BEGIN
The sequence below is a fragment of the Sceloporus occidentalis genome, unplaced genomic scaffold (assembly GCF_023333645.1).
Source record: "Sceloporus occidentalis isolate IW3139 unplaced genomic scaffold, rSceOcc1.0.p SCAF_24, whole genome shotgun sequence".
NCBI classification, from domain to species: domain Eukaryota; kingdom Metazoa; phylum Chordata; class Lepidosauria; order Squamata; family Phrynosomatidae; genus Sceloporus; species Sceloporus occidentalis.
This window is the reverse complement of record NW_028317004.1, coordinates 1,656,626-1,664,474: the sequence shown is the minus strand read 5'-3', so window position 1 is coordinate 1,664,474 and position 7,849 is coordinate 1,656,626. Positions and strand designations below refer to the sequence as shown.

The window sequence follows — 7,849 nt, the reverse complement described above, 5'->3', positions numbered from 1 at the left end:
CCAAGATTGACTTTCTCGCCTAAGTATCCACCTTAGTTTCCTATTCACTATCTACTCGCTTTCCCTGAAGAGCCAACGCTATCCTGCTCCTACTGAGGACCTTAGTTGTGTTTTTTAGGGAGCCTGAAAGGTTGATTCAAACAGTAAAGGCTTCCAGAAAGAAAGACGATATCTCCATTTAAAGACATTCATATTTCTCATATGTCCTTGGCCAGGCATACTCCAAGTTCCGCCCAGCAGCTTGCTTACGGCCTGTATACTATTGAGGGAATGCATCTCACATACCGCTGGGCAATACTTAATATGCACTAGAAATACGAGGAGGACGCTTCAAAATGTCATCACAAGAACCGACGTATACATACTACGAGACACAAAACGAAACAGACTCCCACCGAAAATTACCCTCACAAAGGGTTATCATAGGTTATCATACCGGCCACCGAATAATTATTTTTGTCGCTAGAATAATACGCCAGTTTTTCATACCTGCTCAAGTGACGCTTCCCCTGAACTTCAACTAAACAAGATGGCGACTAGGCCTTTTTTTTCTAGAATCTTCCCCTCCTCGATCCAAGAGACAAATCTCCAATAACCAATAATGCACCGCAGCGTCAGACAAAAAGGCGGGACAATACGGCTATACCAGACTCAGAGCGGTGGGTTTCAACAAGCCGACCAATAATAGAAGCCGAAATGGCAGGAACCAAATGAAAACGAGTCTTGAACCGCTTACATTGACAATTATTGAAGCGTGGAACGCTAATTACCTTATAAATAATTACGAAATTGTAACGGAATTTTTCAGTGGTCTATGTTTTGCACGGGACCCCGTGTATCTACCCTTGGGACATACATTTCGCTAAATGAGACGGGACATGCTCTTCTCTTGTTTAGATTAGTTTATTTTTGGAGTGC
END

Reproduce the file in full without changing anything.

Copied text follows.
The sequence below is a fragment of the Sceloporus occidentalis genome, unplaced genomic scaffold (assembly GCF_023333645.1).
Source record: "Sceloporus occidentalis isolate IW3139 unplaced genomic scaffold, rSceOcc1.0.p SCAF_24, whole genome shotgun sequence".
NCBI classification, from domain to species: domain Eukaryota; kingdom Metazoa; phylum Chordata; class Lepidosauria; order Squamata; family Phrynosomatidae; genus Sceloporus; species Sceloporus occidentalis.
This window is the reverse complement of record NW_028317004.1, coordinates 1,656,626-1,664,474: the sequence shown is the minus strand read 5'-3', so window position 1 is coordinate 1,664,474 and position 7,849 is coordinate 1,656,626. Positions and strand designations below refer to the sequence as shown.

The window sequence follows — 7,849 nt, the reverse complement described above, 5'->3', positions numbered from 1 at the left end:
CCAAGATTGACTTTCTCGCCTAAGTATCCACCTTAGTTTCCTATTCACTATCTACTCGCTTTCCCTGAAGAGCCAACGCTATCCTGCTCCTACTGAGGACCTTAGTTGTGTTTTTTAGGGAGCCTGAAAGGTTGATTCAAACAGTAAAGGCTTCCAGAAAGAAAGACGATATCTCCATTTAAAGACATTCATATTTCTCATATGTCCTTGGCCAGGCATACTCCAAGTTCCGCCCAGCAGCTTGCTTACGGCCTGTATACTATTGAGGGAATGCATCTCACATACCGCTGGGCAATACTTAATATGCACTAGAAATACGAGGAGGACGCTTCAAAATGTCATCACAAGAACCGACGTATACATACTACGAGACACAAAACGAAACAGACTCCCACCGAAAATTACCCTCACAAAGGGTTATCATAGGTTATCATACCGGCCACCGAATAATTATTTTTGTCGCTAGAATAATACGCCAGTTTTTCATACCTGCTCAAGTGACGCTTCCCCTGAACTTCAACTAAACAAGATGGCGACTAGGCCTTTTTTTTCTAGAATCTTCCCCTCCTCGATCCAAGAGACAAATCTCCAATAACCAATAATGCACCGCAGCGTCAGACAAAAAGGCGGGACAATACGGCTATACCAGACTCAGAGCGGTGGGTTTCAACAAGCCGACCAATAATAGAAGCCGAAATGGCAGGAACCAAATGAAAACGAGTCTTGAACCGCTTACATTGACAATTATTGAAGCGTGGAACGCTAATTACCTTATAAATAATTACGAAATTGTAACGGAATTTTTCAGTGGTCTATGTTTTGCACGGGACCCCGTGTATCTACCCTTGGGACATACATTTCGCTAAATGAGACGGGACATGCTCTTCTCTTGTTTAGATTAGTTTATTTTTGGAGTGC